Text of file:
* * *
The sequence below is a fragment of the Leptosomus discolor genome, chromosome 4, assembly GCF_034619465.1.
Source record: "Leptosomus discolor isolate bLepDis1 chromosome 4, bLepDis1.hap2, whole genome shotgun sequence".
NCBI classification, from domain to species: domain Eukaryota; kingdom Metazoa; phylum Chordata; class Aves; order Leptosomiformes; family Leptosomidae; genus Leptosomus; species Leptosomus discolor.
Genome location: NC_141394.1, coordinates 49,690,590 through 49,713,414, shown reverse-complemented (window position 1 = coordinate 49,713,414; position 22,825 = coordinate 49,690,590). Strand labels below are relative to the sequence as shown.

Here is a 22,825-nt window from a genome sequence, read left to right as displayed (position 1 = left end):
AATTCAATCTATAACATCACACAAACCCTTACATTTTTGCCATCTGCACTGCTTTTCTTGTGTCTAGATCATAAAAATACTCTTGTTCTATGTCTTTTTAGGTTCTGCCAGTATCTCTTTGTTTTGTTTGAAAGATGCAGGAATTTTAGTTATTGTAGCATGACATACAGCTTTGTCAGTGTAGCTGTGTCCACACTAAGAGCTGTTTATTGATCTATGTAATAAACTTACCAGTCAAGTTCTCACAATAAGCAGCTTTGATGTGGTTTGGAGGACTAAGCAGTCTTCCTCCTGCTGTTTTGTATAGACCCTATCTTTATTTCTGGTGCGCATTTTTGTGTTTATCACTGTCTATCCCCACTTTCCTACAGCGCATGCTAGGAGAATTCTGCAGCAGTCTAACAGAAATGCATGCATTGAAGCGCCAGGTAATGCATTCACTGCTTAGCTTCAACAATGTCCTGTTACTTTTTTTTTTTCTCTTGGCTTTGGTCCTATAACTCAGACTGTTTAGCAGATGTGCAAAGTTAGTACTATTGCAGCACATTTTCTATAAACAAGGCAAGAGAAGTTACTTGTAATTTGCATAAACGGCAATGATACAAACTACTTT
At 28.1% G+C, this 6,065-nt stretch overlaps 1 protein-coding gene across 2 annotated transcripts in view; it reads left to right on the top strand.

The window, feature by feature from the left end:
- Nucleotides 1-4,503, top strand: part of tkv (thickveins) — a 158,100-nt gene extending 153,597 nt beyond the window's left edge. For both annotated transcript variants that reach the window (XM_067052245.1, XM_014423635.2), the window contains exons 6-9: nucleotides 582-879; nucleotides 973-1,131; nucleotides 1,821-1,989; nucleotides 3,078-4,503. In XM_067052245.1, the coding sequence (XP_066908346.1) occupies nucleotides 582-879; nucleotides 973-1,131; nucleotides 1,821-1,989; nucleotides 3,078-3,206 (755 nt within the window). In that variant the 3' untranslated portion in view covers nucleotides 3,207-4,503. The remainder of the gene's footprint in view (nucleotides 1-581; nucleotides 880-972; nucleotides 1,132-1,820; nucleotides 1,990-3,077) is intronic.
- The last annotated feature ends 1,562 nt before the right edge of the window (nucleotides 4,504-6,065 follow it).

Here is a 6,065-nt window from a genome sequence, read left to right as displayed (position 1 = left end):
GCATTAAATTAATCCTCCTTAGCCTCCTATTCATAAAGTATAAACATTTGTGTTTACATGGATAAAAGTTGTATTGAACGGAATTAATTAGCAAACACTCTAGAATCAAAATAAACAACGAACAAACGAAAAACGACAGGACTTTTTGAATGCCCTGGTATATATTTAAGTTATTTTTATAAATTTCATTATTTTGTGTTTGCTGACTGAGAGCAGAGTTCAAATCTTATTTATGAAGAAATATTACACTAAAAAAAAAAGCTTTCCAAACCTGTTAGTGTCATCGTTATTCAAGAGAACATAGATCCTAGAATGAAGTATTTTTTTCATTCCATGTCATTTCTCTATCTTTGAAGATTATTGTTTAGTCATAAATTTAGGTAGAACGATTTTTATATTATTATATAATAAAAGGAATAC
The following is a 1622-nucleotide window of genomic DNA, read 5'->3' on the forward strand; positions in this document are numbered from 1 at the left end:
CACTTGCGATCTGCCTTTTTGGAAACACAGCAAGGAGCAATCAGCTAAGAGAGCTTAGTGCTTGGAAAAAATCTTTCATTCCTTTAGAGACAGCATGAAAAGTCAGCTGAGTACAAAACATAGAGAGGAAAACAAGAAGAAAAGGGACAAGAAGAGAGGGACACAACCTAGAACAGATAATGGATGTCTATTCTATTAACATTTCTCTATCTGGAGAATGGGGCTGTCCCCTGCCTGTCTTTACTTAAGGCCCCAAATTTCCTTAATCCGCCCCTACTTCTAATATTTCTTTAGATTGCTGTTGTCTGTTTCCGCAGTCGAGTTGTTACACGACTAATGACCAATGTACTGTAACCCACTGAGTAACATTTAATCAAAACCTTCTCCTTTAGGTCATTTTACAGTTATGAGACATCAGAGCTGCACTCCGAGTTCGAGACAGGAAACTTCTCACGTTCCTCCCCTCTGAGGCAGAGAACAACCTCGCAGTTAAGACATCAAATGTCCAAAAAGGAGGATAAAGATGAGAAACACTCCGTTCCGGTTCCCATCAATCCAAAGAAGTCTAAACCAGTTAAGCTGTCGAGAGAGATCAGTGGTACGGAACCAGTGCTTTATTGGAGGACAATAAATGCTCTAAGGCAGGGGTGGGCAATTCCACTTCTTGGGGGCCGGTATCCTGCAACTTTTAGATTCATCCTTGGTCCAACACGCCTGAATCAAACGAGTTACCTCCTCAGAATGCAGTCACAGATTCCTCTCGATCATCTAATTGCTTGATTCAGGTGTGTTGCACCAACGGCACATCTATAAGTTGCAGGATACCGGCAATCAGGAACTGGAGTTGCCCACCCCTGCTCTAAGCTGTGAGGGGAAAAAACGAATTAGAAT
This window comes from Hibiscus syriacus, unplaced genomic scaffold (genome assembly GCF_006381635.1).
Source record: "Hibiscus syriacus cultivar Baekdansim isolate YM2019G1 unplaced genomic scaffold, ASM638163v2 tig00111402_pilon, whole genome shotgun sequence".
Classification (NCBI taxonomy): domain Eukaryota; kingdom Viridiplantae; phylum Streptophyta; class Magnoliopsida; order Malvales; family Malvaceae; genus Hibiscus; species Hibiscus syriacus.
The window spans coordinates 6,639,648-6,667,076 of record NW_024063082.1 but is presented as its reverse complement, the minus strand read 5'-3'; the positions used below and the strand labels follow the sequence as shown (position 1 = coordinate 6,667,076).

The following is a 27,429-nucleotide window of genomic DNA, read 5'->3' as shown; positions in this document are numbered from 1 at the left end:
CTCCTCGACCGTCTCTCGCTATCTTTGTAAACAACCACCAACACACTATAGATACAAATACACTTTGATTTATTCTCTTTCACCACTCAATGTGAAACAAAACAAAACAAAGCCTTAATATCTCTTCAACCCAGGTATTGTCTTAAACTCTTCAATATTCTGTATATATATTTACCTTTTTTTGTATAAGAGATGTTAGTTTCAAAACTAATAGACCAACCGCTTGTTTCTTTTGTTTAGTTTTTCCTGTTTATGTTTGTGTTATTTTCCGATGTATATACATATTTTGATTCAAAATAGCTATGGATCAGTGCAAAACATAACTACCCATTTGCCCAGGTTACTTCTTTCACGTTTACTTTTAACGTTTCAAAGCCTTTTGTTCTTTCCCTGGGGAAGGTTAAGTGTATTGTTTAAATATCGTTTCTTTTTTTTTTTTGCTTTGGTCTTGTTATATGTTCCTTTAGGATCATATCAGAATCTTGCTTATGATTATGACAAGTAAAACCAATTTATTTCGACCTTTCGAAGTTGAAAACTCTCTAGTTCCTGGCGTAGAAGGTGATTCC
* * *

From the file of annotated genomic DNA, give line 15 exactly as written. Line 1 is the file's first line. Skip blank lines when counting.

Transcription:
This window comes from Hibiscus syriacus, unplaced genomic scaffold (genome assembly GCF_006381635.1).